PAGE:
Husband and wife work in harmony

Entering his 32nd year in education, general/choral music teacher, and Educorps leader Kris Zinkievich is team teaching Honors Concert with his wife, choral music teacher Sandra Zinkievich.
Hoping to make a positive impact on the music department, Mr. Zinkievich also teaches the new music technology class in which students create music digitally. “I’m hoping to bring in students that haven’t typically been in the music program before,” says Mr. Zinkievich.
The option of co-teaching arose when the typical 45 student Honors Concert class jumped to 70. Instead of splitting the class into two periods, the Zinkievichs decided to team teach for logistic reasons. “[Two classes] is extra work because the students need the opportunity to practice together. Lunchtime or after school rehearsals [is] an extra commitment for kids,” Mrs. Zinkievich says.
Two teachers leading the class creates an effective learning environment. The class can be divided in two; Mrs. Zinkievich working with one section while Mr. Zinkievich handles the other. Later in the same period, the students can combine the notes they learned separately.
The students reacted quite positively to the unique teaching situation. Besides having two teachers that can provide help and support, the students have another unusual gain from the class. “I think they benefit from seeing a husband and wife able to work together in a positive way,” Mr. Zinkievich says.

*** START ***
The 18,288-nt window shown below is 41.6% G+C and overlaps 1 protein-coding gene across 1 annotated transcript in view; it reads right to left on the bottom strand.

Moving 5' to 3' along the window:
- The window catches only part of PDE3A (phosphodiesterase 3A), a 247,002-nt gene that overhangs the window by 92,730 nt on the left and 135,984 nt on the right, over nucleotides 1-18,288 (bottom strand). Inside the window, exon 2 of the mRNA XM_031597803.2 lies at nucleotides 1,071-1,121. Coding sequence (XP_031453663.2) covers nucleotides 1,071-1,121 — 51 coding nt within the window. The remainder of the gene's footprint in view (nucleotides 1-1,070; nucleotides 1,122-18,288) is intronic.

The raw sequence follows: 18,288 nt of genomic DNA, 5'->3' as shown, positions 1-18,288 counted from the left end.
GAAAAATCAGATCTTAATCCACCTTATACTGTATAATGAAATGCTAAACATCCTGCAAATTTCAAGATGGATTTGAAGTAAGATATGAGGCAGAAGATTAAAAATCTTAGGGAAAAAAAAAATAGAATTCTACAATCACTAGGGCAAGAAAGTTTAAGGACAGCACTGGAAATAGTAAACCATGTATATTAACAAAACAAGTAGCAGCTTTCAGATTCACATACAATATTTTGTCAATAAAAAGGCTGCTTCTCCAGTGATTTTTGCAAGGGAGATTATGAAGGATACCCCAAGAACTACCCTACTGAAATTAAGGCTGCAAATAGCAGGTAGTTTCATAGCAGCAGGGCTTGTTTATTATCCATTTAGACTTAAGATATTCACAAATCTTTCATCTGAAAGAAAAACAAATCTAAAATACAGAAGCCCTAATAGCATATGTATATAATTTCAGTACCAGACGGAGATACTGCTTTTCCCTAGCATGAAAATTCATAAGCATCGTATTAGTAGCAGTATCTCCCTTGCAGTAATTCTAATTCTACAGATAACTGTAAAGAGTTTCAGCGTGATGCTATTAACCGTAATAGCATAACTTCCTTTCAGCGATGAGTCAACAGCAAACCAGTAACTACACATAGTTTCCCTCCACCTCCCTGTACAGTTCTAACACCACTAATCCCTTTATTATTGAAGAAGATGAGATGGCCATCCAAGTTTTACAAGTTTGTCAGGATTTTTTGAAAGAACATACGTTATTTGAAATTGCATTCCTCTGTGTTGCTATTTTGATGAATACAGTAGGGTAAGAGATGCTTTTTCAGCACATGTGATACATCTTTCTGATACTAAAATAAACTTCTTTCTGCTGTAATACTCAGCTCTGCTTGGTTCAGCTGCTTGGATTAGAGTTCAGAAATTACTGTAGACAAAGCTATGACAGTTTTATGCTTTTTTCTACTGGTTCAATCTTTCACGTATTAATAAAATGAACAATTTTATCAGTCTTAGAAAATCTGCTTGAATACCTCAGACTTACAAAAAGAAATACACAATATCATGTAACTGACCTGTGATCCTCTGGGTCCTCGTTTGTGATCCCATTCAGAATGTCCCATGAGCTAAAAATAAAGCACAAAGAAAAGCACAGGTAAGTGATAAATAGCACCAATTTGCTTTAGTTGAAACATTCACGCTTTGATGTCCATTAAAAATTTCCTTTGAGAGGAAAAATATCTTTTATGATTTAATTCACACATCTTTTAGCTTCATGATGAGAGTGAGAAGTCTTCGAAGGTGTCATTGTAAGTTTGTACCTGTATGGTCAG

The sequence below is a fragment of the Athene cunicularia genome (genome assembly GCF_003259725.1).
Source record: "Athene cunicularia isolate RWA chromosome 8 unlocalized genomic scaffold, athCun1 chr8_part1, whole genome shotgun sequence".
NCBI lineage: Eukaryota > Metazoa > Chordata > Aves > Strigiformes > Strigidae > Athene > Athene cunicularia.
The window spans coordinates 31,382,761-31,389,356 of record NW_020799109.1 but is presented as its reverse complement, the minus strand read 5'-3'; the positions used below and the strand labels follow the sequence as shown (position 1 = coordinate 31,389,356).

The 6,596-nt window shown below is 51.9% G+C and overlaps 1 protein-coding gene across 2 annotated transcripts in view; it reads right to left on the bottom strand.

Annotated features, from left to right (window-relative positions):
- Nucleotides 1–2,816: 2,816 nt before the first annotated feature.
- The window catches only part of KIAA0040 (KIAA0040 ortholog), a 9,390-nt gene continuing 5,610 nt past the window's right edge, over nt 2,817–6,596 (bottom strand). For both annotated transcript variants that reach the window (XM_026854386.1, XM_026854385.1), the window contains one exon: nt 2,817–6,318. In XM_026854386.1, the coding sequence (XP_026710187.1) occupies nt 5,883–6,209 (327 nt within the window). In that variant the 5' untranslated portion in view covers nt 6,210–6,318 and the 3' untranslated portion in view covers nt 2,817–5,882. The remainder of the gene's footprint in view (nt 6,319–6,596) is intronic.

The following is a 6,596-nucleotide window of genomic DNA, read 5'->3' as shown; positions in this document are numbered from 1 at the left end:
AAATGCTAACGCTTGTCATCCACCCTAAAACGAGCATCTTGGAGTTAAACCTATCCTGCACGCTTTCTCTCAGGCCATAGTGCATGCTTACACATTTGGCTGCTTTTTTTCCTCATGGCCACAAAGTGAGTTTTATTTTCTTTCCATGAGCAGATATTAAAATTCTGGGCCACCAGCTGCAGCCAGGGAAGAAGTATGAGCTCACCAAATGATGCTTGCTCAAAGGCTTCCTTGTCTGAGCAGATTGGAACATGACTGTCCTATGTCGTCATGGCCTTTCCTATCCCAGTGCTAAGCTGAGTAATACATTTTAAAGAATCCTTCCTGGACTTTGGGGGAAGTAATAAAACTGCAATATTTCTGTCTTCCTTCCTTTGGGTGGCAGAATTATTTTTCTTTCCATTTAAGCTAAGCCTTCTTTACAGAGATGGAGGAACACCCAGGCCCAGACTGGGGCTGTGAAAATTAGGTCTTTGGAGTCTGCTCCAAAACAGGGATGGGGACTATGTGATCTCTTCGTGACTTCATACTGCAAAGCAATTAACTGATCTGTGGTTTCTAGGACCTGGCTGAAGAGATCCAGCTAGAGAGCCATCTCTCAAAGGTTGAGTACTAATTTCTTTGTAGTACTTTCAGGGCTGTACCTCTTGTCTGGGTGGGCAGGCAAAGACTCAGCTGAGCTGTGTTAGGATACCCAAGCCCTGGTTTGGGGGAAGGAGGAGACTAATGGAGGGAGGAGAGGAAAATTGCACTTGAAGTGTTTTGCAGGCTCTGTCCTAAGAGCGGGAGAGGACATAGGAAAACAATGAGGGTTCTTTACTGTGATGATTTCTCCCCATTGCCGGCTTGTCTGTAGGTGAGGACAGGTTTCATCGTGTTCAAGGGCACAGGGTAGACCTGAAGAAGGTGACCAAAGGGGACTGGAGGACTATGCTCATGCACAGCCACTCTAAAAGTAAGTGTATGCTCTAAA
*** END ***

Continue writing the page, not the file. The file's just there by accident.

Equipped with years of experience and mastered musical skills, the Zinkievichs each have their own unique capabilities to contribute to the class. Very focused on the melody, Mr. Zinkievich often does demonstrations in the female octave while Mrs. Zinkievich does more in the male octave.
The Zinkievich’s daughter, senior Beth Ann Zinkievich, is in Honors Concert and notices the differences in her parents teaching styles. “[Mrs. Zinkievich] is more into getting notes first and then going back to fix it all, and [Mr. Zinkievich] stays on one phrase for a bit while they have the notes to fix it,” Zinkievich says.
Being the only current male choral teacher, Mr. Zinkievich can serve as inspiration for male students having trouble with their voices. “Guys have a male role model to help them navigate the changing voice and the transition in their voices,” says Mrs. Zinkievich.
Working together can pose challenges, like working late into the night. Previously working separately, though, they can now collaborate together on the same task.
While many were initially skeptical about the Zinkievichs’ new teaching strategy as well as their ability to maintain a healthy relationship, Mr. and Mrs. Zinkievich have proved their critics wrong. The couple appears strong and determined in the beginning of the new school year, willing to confront what comes their way.